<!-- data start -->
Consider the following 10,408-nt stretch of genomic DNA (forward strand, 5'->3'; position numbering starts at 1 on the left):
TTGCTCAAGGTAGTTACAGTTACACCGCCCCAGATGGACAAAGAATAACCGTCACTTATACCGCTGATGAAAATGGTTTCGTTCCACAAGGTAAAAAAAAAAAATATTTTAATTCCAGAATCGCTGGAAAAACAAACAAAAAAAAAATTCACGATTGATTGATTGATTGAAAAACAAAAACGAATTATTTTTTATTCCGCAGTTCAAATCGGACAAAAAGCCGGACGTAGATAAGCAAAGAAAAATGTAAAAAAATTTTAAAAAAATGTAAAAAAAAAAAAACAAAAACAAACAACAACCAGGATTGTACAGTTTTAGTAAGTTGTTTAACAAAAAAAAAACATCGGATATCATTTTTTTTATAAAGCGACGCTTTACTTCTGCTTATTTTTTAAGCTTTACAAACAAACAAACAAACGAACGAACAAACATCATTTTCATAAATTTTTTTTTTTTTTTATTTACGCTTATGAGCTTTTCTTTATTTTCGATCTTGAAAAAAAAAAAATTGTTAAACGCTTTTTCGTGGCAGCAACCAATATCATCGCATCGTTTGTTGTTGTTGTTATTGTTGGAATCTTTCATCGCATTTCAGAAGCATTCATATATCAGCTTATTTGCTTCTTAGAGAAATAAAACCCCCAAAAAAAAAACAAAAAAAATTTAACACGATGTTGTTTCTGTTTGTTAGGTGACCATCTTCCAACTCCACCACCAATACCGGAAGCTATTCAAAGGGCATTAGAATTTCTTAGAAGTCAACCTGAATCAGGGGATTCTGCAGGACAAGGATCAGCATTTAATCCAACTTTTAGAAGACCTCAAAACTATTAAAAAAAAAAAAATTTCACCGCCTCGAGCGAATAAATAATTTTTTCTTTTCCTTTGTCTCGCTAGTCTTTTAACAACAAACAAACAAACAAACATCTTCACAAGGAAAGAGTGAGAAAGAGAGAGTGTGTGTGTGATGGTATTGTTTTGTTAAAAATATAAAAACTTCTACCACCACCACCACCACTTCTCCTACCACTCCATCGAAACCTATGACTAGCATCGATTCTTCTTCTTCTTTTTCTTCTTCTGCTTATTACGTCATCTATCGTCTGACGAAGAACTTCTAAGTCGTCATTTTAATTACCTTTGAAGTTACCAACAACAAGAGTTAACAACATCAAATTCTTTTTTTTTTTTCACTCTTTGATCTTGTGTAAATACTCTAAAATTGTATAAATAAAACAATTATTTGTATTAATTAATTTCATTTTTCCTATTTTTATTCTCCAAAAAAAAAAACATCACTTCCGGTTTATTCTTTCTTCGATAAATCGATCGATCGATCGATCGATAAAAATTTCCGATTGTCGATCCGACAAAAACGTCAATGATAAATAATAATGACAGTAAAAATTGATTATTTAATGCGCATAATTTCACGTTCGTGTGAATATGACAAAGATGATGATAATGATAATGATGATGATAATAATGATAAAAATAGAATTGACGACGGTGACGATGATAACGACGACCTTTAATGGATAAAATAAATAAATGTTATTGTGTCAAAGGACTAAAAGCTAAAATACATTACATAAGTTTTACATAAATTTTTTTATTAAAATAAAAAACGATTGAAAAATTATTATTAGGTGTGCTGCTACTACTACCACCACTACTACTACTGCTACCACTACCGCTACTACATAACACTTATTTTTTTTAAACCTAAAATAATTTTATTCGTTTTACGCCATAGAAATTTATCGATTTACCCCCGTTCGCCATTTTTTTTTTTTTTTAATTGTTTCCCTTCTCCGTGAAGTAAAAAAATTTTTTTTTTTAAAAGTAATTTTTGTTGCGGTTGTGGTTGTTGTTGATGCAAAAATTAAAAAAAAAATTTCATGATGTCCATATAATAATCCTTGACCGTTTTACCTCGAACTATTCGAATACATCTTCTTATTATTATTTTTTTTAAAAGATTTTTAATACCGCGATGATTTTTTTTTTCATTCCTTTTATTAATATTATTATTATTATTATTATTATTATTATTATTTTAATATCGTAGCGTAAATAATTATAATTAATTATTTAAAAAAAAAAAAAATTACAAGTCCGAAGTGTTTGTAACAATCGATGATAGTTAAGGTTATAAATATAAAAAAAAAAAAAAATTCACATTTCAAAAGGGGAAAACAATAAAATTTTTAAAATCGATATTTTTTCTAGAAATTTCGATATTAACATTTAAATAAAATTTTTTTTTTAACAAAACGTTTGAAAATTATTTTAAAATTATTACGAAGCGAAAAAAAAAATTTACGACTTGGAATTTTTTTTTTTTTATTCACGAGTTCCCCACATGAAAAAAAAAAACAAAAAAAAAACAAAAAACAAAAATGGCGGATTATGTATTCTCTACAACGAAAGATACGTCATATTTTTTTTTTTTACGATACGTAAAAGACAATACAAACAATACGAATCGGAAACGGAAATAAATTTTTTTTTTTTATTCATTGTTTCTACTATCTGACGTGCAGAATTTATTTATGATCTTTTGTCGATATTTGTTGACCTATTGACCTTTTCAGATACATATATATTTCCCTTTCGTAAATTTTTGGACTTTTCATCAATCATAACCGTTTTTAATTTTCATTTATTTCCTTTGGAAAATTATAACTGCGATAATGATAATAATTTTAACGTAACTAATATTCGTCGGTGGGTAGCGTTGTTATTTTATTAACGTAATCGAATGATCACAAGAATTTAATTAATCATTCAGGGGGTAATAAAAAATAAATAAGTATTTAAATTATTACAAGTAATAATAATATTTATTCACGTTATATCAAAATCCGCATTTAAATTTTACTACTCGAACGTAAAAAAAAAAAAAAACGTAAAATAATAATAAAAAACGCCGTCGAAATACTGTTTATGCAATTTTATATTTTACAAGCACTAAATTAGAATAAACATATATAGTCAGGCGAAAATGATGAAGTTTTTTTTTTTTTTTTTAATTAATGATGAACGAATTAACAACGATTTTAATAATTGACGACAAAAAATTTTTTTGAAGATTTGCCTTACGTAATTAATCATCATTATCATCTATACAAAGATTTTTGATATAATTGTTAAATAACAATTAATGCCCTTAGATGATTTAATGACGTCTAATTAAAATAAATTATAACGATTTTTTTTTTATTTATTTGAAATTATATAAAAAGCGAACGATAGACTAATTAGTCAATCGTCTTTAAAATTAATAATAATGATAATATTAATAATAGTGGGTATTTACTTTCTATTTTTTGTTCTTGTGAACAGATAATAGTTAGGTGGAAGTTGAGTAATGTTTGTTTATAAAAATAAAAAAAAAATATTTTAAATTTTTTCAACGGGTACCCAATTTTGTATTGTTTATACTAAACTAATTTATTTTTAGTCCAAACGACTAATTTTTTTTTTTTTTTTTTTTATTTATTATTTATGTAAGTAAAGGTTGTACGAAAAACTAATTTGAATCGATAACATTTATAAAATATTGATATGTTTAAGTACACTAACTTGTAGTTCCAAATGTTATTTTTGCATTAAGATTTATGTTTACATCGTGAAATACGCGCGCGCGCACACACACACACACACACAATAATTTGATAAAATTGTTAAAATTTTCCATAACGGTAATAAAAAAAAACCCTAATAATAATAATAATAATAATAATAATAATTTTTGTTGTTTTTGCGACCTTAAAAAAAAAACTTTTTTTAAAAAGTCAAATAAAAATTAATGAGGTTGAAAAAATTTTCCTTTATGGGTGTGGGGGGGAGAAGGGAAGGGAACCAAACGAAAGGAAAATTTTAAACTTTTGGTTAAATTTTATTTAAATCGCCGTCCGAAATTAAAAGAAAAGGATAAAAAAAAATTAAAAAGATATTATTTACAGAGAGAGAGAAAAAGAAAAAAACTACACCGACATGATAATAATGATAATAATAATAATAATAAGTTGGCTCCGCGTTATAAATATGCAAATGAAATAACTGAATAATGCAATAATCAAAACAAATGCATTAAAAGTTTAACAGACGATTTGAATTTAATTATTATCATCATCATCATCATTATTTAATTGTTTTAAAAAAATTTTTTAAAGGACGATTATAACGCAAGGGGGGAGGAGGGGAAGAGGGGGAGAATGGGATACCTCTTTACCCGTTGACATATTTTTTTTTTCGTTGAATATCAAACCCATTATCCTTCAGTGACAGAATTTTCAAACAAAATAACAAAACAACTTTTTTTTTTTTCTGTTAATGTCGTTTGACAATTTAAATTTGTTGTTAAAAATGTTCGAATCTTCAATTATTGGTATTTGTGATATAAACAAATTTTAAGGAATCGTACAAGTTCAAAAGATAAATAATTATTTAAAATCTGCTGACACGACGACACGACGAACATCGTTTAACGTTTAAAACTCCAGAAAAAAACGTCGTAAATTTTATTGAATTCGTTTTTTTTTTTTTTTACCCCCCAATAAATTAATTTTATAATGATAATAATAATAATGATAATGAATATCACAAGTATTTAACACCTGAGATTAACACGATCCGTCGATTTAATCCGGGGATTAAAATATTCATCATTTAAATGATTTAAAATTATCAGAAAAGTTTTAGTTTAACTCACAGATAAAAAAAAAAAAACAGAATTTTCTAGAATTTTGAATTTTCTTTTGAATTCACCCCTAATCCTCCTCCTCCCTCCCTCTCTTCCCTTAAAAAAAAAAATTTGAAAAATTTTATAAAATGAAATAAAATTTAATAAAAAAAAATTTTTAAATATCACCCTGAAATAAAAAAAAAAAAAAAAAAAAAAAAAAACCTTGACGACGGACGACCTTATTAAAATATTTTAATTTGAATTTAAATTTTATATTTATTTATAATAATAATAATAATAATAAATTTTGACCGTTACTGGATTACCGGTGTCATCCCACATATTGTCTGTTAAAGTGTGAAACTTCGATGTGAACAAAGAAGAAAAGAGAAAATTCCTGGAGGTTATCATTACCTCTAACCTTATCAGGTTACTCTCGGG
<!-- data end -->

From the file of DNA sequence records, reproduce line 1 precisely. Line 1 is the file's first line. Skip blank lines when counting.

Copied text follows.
Consider the following 10,408-nt stretch of genomic DNA (forward strand, 5'->3'; position numbering starts at 1 on the left):